Boy, am I ever familiar with the concept of the Big Thing. It’s the project that alternately exhilarates and paralyzes. It’s the sort-of crazy ambitious idea that requires willpower, courage, accountability, AND is ideally embarked upon for “The Right Reasons.”
My life is kind of a series of Big Things. I can’t really recommend this approach, and I’m not sure I’m always spurred by those “right reasons,” but I do tend to measure my value in projects completed: the marathons and triathlons, the master’s degree, the conference presentations, the massive curricular endeavors, the stages of child (parent) development, and now, my partially-drafted novel.
My natural inclination toward the daunting is why I jumped at the chance to review Phyllis Korkki’s self-help meta-book, The Big Thing: How to Complete Your Creative Project Even If You’re a Lazy, Self-Doubting Procrasinator Like Me. Although I was initially wary of the subtitle (I don’t identify as lazy or regularly self-doubting), I’m so, so glad I picked this book.
Korkki documents the completion her own Big Thing – writing the very book I’m now reviewing. It’s a pragmatist’s Big Magic, offering both permission to nurture a creative dream and functional advice on how to make tangible progress. Korkki catalogues the barriers to her own creativity and offers work-arounds in straight-forward, relatable, and occasionally laugh-out-loud prose. It’s charming, helpful, and hopeful. It’s also well-researched, which sets it apart from the other books about creativity I’ve read.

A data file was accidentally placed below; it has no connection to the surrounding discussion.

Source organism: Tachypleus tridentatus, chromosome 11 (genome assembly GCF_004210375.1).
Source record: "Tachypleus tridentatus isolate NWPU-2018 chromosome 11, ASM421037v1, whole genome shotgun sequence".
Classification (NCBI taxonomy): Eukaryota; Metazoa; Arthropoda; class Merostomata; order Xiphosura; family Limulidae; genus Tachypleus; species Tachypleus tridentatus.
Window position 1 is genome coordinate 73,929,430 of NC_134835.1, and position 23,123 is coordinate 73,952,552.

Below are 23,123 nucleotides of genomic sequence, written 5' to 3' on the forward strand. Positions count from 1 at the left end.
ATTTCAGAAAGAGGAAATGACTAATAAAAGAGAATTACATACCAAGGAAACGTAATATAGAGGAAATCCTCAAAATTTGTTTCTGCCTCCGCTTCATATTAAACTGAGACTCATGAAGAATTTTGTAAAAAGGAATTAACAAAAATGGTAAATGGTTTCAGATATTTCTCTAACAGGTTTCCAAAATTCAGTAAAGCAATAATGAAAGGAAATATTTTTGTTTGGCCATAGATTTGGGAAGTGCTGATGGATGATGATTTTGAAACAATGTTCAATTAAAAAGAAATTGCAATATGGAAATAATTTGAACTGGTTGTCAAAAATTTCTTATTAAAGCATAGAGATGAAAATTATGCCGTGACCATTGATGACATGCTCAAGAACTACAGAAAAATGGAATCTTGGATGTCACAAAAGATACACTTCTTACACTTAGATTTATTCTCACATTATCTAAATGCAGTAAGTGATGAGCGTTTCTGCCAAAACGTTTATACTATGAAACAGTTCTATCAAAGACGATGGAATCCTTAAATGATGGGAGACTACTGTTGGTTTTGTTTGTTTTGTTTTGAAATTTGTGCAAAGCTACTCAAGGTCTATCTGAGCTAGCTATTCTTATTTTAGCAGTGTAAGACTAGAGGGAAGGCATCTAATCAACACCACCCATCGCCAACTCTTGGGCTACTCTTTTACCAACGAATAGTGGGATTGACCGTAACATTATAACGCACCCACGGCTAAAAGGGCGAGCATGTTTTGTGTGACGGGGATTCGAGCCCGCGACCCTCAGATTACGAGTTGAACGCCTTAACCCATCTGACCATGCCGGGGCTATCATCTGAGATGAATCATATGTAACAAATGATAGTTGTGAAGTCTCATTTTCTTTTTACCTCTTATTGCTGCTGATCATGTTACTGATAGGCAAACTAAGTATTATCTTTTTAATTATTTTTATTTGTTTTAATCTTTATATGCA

Korkki begins with the importance of a deadline – how can we apply “a sense of urgency” to our creative work? Each chapter,then, offers a new frame through which to view one’s project, with the goal of elevating its priority. Her exploration takes her on a treacherous mountain hike, into a therapist’s chair, under the hands of a posture coach, and into an accountability partnership with a dairy farmer.
Korkki’s project inches toward completion, even though she feels a little bit tortured by it. The incremental aspect of the work becomes a theme in the book, and one that resonates with me. She quotes ergonomics expert Alan Hedge who advises “baby steps and routine.” Korkki summarizes, “Realize that a hundred words here and a hundred there will add up over time. And try to set up a regular time and place to write them.” Later, Korkki recommends “trust in the power of increments, no matter how erratically they accrue.” I loved that, and I’m keeping it in mind as I navigate other pitfalls that Korkki explores, including the limits of the day job, the family life, and the length of time it will take to finish a Big, Big Thing.
In addition to appreciating the incremental, Korkki preaches enjoyment of the process. If the work is too miserable, unrealistic, or simply doesn’t fit into your existing life, the Big Thing might not be the right project for you. In those cases, Korkki offers permission to give up and search for another, more rewarding task OR to accept that your daily life is your Big Thing. That’s okay, too. I mean, it’s not okay for me, but sometimes I wish it were. Korkki would probably understand that, I think, and that’s an idea I find comforting.
You’ll Like It If: You’ve worked on a Big Thing and want to feel validated and less alone.
Maybe Not So Much If: Self-help just doesn’t appeal.